You can adjust the characters you have. Once the game starts you have four of each faction (hero, villain, mercenary) and those don’t change throughout the match. If a character dies, they go back to the pool and can be played the next turn assuming you can pay the cost. You can have as many cards as you want in each faction as long as you have at least six. Six per faction means that there is always some randomness to which characters you will get. This prevents you from relying on certain cards and combinations. The way the cards are set up means more balanced games. Since everyone has the same cards unlocked at the start (about 90 percent), your skill is more important than the cards you have.
On the multiplayer front there is pass-and-play, online ranked, and custom ranked. Online play lets you play up to eight games at once. Once you get the game started and it’s your turn, you’ll see what your opponent did, then you get to make your move. After this, the game will send it to your opponent, and you’ll have to wait for them to move. This way you don’t have to worry about connection errors and people quitting. You have two days to move before you forfeit the game, which I feel is much too long, potentially if someone is losing they can just idle for two days. While the system is bad for playing specific people, it is fun having a bunch of games going at once. You can keep playing the single player while you wait for your opponents to move. I would love a quick play option to play a full game against someone right away. But the multiplayer is casual-focused, pushing you to play many games at once over a long period of time. The customization for non-ranked matches is pretty weak. You can adjust the starting values for health, fortune, and factions, but you are stuck playing the default type. It would have been nice to be able to play the horde or VIP modes available in the single player.
A strange tie-in is the ability to unlock and power up your cards using your Golden Abyss save data. Trophies and treasures collected in Golden abyss will show up as their own cards or boost the power of other cards. Some of the cards get pretty overpowered based on your progress in Golden Abyss. It's not much of a balance issue due to the way the game is set up. There are also two DLC packs available right now that have characters and cards from the other two PS3 Uncharted games. Together both cost more than the game itself ($3 apiece). Each has single player matches and new cards. The Among Thieves pack has 21 new cards and the Drake's Deception pack has 19 cards. Compared to the 400 cards you get at the start, and the 100 cards you can unlock from the base pack. It’s not a good deal unless you are looking for more single player battles. There are no DLC or boosted cards toggle, but it’s not game-breaking. A lot of the unlockable cards are doubles of other cards available to you.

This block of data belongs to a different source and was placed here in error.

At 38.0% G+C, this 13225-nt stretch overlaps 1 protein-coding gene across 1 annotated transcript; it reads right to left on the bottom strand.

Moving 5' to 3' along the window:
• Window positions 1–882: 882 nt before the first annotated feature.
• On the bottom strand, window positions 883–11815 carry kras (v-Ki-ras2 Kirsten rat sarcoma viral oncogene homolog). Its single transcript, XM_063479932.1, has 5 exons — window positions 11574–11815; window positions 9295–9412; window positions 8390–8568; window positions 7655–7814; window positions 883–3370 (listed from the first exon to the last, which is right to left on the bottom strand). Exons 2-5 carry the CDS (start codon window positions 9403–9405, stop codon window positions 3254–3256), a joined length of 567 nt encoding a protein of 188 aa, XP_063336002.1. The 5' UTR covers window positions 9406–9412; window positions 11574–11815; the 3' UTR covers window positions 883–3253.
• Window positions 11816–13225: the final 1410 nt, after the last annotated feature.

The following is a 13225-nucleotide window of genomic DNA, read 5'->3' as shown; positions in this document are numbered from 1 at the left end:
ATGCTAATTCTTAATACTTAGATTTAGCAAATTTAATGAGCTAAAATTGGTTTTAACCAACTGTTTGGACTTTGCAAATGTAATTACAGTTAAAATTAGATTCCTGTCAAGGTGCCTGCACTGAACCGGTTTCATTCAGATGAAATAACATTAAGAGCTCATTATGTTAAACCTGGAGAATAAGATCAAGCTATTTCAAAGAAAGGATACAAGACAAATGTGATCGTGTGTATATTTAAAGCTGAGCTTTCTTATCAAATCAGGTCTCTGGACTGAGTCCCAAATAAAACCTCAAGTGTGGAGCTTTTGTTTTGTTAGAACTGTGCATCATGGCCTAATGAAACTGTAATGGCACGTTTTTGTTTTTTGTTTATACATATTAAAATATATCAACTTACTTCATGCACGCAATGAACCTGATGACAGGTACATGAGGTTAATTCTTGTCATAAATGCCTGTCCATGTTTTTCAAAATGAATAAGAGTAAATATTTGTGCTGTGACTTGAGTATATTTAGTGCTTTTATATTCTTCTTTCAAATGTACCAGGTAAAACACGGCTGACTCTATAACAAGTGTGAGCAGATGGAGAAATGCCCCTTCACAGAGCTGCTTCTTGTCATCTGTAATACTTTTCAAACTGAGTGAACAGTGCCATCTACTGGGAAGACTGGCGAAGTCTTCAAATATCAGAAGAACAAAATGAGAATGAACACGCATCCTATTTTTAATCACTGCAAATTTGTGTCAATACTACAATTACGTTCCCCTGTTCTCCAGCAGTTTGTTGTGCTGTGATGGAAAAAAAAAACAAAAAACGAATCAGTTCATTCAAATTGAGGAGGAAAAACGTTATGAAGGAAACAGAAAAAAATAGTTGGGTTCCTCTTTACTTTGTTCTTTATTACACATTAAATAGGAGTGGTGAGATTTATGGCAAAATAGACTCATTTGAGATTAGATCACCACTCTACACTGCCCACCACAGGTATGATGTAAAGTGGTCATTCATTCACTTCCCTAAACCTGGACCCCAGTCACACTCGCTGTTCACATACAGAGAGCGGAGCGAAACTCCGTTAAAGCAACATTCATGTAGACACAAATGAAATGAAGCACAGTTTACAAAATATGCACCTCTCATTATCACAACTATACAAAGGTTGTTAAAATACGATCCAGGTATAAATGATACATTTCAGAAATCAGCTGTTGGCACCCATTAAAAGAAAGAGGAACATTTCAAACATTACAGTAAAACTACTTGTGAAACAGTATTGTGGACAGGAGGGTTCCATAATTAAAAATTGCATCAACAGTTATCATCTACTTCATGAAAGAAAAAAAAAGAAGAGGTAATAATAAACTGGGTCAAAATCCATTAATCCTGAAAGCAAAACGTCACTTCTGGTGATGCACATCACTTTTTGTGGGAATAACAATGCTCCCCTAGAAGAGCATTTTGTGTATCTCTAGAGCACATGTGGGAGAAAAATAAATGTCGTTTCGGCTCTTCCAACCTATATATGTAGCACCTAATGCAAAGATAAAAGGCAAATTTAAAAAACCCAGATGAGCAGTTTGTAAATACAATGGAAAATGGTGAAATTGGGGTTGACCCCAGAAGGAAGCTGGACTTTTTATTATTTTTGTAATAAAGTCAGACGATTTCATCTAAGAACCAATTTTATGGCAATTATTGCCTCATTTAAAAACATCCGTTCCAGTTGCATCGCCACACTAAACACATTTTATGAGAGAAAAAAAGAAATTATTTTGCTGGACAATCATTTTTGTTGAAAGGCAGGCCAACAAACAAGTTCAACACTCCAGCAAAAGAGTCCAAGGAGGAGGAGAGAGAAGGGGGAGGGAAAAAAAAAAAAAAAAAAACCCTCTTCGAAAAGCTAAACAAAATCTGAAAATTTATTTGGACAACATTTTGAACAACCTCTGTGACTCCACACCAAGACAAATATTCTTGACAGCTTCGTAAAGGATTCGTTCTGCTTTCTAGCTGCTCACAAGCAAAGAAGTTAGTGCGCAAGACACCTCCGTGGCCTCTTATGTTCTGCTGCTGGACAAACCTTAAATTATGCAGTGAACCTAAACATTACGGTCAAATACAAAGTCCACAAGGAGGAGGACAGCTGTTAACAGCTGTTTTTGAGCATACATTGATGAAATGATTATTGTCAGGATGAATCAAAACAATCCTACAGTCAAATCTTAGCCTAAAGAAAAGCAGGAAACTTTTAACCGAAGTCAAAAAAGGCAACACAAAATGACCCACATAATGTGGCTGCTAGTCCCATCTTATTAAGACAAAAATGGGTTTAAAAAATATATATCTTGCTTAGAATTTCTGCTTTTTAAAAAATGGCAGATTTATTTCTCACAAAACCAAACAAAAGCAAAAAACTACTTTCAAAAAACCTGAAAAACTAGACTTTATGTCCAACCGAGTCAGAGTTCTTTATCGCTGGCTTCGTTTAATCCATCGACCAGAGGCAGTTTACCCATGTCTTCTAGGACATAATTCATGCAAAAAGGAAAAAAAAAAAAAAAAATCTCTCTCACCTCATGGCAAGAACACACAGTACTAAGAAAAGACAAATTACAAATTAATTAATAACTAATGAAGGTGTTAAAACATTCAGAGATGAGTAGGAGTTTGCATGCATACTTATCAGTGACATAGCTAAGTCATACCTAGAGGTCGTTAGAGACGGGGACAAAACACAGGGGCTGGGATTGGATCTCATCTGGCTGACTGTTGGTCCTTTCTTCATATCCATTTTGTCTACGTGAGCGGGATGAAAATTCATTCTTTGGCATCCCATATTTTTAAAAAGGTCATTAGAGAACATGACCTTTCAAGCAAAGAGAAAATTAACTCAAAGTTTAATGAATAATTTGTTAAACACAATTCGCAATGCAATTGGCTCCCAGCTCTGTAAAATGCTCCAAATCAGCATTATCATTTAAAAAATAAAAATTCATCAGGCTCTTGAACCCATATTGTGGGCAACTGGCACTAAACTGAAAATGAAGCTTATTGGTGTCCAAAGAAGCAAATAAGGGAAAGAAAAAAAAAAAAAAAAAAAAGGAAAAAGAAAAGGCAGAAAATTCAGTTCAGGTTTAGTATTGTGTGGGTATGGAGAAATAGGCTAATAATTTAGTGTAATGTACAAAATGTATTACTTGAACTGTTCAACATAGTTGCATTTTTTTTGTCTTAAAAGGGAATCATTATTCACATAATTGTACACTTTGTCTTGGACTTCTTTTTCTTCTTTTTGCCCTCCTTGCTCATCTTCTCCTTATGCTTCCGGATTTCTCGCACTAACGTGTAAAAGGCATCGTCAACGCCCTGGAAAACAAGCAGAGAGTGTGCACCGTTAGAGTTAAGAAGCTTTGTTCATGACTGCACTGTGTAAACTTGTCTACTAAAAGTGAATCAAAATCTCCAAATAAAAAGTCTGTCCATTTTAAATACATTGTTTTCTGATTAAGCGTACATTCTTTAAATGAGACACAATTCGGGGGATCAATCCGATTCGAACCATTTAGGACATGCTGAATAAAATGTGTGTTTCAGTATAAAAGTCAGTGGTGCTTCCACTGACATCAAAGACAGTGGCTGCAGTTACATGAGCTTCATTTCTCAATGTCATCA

If you like card games, Uncharted: Fight for Fortune is a decent card game that relies more on strategy than collecting and deck building. If you’re an Uncharted fan and you care about characters, you’ll enjoy going through and fighting each of the characters and unlocking their cards. I’d even argue that if you’re interested in turn-based strategy games and you have a Vita it’s worth checking out. If you have a Vita and you need a quick cheap game, Fight for Fortune is a fun way to spend the time.
Other reviews for Uncharted: Fight For Fortune (PlayStation Network (Vita))
This edit will also create new pages on Giant Bomb for:
Beware, you are proposing to add brand new pages to the wiki along
with your edits. Make sure this is what you intended. This will likely
increase the time it takes for your changes to go live.
Comment and Save
Until you earn 1000 points all your submissions need to be vetted by other
Giant Bomb users. This process takes no more than a few hours and we'll
send you an email once approved.